Cup-and-Ring Stone:  OS Grid Reference – SE 16078 63641

Also Known as:

  1. Carving no.626
  2. Hogback Stone
  3. Lower Intake carving
Carving 626, looking NNW

Getting Here

From Pateley Bridge take the B6265 road towards Grassington, turning left just a coupla hundred yards over the river bridge, towards Bewerley.  Go through the hamlet and take the second on the right, up the steep zigzagging lane.  A half-mile up the hill, watch out for the track onto Westcliff Farm.  Go along here and onto the footpath, then as you walk through the field, look uphill where the long wall runs into the trees, and you’ll see a rock in the walling near the top.  That’s it!

Archaeology & History

Just over the edge of the northern section of The Intakes at the western end of Guisecliff Wood, on a large rock in the walling near the very top of the field above Westcliff Farm, we find this little-known but very impressive cup-and-ring stone.

Close-up of some cups
Boughey & Vickerman’s drawing

Upon first sight the rock was aptly described by Danny Tierney as being like a Viking Hogback Stone with cup-markings along the sloping side of the long rock as it grew into the drystone walling.  He had a point!  It’s a curious carving (how many times do I say that!?), with the majority of the cup-marks and lines etched into the south-sloping face of the rock.  Other cups found further down the stone stretch along the eastern side towards ground level; and we have a small line of cups etched onto the normal horizontal face halfway along the stone.

The carving was rediscovered by Stuart Feather in the ‘Sixties and was all-but-forgotten until Boughey & Vickerman (2003) rejuvenated it in their catalogue.  They told it to be:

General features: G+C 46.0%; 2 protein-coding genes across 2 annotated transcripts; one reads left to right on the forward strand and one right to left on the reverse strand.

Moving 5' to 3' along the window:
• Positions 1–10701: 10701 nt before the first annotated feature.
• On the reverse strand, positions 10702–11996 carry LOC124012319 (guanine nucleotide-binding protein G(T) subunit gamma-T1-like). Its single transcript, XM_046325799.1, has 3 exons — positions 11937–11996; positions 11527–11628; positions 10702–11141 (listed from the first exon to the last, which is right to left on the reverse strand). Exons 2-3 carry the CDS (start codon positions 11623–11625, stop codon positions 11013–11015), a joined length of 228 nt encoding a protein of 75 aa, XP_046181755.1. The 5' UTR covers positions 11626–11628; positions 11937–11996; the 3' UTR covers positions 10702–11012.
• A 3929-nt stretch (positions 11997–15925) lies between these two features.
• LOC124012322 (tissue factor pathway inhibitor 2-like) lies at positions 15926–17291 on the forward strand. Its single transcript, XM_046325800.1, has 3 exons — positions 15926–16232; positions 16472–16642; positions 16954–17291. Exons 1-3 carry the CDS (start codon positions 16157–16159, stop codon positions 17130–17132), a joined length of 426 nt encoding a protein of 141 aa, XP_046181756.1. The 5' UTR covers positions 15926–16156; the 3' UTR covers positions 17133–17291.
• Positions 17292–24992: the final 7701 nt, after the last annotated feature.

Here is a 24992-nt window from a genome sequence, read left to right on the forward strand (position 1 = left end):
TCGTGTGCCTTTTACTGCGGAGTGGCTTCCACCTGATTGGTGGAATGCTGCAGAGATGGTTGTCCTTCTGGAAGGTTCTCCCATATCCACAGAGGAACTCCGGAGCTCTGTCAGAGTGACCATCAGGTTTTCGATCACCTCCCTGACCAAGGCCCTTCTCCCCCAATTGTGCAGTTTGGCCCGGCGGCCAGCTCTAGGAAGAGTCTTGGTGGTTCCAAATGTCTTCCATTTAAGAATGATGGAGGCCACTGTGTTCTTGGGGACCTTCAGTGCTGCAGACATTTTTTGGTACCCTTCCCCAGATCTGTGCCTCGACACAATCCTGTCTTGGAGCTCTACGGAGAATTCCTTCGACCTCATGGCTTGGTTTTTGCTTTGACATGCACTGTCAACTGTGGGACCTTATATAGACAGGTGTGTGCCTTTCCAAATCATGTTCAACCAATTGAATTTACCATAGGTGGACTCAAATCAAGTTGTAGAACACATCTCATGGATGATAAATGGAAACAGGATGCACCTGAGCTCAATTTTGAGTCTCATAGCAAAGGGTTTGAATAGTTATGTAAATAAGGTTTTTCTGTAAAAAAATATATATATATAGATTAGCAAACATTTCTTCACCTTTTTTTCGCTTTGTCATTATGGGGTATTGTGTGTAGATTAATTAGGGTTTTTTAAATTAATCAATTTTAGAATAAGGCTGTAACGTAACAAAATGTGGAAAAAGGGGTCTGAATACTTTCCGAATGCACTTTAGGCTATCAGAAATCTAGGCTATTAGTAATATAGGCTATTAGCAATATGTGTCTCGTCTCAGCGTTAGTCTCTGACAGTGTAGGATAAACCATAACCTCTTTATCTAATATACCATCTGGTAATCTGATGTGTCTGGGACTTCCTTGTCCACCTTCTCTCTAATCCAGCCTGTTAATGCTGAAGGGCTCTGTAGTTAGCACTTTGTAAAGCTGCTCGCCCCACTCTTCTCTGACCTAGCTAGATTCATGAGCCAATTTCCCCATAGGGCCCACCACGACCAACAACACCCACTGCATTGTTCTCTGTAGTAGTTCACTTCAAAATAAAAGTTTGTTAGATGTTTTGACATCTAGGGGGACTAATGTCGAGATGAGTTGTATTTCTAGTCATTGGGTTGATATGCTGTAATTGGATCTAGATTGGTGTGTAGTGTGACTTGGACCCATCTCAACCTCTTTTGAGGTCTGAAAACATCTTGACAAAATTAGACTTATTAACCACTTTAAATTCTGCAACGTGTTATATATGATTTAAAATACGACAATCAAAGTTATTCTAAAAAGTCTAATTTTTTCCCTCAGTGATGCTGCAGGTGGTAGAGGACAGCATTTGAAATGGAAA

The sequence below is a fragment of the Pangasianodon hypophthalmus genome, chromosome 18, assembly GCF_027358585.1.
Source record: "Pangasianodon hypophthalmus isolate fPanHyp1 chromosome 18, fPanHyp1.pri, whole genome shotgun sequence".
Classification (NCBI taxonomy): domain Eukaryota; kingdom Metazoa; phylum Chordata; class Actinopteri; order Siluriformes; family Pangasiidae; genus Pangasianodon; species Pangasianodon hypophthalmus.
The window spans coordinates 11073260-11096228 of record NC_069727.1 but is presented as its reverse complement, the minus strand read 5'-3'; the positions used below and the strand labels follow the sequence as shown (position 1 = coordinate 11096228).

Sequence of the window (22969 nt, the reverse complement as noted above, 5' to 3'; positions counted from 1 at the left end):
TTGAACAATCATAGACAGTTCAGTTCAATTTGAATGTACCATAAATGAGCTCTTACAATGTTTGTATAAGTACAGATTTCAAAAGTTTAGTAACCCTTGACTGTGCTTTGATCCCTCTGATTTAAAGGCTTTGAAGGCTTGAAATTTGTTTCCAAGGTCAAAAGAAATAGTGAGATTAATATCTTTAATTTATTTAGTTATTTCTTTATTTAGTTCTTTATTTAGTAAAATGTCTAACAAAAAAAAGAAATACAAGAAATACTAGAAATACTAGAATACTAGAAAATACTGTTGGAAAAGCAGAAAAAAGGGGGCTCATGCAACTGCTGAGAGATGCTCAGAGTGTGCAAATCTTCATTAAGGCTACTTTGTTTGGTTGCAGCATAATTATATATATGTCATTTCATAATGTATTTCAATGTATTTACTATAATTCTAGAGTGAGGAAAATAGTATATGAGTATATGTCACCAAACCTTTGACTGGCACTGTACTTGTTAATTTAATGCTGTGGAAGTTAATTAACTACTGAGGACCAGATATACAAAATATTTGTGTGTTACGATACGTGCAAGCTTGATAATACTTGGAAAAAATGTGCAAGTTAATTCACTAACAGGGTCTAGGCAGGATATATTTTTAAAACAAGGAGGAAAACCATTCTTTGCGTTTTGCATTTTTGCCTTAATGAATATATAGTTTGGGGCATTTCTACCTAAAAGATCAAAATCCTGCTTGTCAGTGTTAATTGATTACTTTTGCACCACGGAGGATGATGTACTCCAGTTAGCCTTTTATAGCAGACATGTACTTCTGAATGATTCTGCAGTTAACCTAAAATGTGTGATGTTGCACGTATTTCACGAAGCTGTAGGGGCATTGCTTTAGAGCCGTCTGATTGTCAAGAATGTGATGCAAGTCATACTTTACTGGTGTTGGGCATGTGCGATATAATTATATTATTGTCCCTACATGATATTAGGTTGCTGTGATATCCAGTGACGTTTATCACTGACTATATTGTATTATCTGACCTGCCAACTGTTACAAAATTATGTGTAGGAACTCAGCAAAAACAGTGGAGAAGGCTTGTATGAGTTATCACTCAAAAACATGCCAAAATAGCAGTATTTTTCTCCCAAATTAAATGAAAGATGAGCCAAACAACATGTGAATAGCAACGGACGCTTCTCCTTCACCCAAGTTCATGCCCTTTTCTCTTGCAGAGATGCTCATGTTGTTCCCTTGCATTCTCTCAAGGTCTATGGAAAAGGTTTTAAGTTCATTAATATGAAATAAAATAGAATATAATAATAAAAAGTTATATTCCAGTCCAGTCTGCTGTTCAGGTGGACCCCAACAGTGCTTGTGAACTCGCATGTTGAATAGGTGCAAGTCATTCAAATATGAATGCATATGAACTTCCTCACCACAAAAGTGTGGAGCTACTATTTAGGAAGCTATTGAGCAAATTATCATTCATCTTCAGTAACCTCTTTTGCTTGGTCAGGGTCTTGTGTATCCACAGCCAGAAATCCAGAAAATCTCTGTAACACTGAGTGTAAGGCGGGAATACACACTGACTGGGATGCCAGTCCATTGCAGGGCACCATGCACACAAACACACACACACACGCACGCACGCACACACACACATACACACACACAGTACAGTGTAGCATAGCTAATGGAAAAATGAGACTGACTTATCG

“Large rock of coarse grit lying with long uneven surface E to W, at ground level to S and E, but with high N and W faces.  Up to eighty cups but some may be due to pebbles or other natural causes; one cup has two half-rings which, like some grooves visible, suggest a now incomplete design.”

The fascinating ‘boxed’ cup-and-ring stone of Guisecliff Woods 629 can be found less than 200 yards east of here, in the trees, and is certainly worth seeking out!

References:

  1. Boughey, Keith & Vickerman, E.A., Prehistoric Rock Art of the West Riding, WYAS 2003.
  2. Feather, Stuart & Hartley, C.E., “The Yorkshire Archaeological Register, 1964: Bewerley. W.R.”, in Yorkshire Archaeological Journal,  volume 41, 1965.

Links:

  1. More images of Guisecliff Wood carvings

© Paul Bennett, The Northern Antiquarian

Guisecliff Woods CR-626

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Guisecliff Woods CR-626 54.068458, -1.755816 Guisecliff Woods CR-626

Heyshaw Moor (north), Dacre, North Yorkshire

Cairns:  OS Grid Reference – SE 16218 63253

Getting Here

Heyshaw cairn, looking NW

From the road between Pateley Bridge and Summerbridge, the B6165, turn down to Glasshouses, following the road through the village and round past the reservoir; then as the road bends, keep to your left and go the steep zigzaggy hill, stopping where a gravel parking space is on the right-hand side of the road, by the bend.  From here, cross the road and walk up the footpath to Yorke’s Folly.  Go over the wall and along the footpath by the wall (the Nidderdale Way) for a coupla hundred yards.  Then turn into the heather about 50 yards up from the walling.  Look around!

Archaeology & History

Heyshaw Moor cairn no.1